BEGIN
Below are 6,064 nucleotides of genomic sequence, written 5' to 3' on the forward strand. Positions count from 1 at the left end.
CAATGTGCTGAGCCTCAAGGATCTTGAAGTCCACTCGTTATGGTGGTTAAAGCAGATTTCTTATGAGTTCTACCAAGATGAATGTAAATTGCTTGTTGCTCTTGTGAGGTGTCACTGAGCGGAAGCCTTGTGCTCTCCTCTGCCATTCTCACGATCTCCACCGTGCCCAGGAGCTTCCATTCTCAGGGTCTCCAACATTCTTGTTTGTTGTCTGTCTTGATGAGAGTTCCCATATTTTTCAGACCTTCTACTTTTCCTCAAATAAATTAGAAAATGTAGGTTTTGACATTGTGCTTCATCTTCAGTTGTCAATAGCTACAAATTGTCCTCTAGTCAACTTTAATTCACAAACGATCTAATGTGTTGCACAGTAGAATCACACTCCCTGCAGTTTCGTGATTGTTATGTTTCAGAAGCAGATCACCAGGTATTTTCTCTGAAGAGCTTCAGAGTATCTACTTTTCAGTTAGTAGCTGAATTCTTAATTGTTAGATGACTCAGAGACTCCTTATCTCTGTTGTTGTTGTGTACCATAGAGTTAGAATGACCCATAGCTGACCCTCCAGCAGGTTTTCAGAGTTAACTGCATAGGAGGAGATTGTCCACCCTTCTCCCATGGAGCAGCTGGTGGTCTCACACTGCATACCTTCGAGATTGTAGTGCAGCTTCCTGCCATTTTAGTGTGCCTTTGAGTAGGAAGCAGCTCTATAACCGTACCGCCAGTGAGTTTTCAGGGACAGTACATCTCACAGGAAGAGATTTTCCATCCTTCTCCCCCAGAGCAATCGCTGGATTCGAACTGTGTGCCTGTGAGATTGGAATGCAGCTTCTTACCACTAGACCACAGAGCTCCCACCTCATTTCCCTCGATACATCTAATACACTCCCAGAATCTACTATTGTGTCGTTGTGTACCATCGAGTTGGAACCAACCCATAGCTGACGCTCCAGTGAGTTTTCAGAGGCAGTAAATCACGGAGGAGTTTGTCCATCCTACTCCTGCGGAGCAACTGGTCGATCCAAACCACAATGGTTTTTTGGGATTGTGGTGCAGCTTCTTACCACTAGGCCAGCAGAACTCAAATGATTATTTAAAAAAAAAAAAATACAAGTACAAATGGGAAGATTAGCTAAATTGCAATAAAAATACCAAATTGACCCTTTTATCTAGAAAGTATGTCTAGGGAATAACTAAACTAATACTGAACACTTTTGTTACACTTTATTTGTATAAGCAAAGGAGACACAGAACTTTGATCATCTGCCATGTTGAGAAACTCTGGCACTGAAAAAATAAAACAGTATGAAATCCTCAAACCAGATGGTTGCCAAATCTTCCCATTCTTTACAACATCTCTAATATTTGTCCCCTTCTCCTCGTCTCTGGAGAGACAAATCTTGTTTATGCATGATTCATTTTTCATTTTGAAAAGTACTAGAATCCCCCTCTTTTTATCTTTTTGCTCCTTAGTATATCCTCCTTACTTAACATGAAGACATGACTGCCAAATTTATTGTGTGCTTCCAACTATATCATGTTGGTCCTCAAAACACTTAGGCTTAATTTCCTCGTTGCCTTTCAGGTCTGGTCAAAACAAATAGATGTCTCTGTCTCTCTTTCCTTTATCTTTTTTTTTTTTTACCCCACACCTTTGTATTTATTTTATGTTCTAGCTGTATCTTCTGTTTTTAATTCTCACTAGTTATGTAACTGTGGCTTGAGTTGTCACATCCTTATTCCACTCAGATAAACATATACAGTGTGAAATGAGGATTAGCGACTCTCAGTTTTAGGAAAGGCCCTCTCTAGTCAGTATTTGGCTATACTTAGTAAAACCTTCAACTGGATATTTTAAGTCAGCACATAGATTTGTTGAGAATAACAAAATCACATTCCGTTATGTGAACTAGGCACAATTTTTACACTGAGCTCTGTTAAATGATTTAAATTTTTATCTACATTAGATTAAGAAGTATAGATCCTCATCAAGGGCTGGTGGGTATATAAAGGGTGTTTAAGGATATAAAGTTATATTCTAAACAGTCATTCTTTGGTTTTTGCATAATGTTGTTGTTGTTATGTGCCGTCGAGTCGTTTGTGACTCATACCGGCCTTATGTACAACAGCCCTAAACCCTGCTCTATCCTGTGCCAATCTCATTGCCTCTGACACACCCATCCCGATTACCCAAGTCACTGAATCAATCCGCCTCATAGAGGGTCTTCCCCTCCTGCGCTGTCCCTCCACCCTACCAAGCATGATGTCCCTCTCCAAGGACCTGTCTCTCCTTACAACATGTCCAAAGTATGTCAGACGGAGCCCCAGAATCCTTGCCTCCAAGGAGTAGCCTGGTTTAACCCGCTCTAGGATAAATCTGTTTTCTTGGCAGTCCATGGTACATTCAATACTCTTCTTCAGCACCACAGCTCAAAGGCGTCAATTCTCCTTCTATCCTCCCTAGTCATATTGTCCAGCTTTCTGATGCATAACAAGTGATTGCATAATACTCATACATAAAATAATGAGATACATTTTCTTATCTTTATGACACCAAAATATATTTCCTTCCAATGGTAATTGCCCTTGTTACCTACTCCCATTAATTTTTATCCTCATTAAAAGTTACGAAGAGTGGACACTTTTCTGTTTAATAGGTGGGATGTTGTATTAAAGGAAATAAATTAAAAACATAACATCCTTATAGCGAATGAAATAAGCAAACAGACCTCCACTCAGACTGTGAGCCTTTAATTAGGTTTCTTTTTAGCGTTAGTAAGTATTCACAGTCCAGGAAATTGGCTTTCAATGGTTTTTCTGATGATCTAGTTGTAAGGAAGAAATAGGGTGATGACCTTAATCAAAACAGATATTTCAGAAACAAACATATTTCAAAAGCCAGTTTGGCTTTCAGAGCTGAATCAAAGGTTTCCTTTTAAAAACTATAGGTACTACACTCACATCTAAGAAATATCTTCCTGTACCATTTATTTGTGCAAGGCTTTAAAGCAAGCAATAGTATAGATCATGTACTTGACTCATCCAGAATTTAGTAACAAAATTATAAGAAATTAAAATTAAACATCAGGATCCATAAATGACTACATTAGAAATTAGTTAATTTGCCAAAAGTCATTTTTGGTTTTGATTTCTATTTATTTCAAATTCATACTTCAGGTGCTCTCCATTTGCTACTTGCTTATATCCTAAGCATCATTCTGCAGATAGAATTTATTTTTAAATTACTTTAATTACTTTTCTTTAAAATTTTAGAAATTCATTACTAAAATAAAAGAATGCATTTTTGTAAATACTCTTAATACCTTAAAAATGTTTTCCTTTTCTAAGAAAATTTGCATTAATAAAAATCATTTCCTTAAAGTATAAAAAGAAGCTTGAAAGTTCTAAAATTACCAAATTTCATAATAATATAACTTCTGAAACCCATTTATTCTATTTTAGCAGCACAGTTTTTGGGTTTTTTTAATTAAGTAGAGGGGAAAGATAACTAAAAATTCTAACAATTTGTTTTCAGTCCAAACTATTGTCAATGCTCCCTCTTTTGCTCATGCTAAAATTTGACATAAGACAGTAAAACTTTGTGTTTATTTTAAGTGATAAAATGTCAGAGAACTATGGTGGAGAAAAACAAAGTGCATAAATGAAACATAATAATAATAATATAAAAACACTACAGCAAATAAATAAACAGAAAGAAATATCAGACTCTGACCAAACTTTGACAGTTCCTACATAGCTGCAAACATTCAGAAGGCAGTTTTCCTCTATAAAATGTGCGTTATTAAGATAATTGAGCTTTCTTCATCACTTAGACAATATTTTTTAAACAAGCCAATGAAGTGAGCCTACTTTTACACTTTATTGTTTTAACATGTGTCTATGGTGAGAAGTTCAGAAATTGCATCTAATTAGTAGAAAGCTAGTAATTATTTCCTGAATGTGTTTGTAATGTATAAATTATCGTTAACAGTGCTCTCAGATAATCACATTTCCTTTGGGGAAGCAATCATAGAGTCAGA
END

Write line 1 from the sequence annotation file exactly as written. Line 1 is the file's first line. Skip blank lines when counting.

Below are 6,064 nucleotides of genomic sequence, written 5' to 3' on the forward strand. Positions count from 1 at the left end.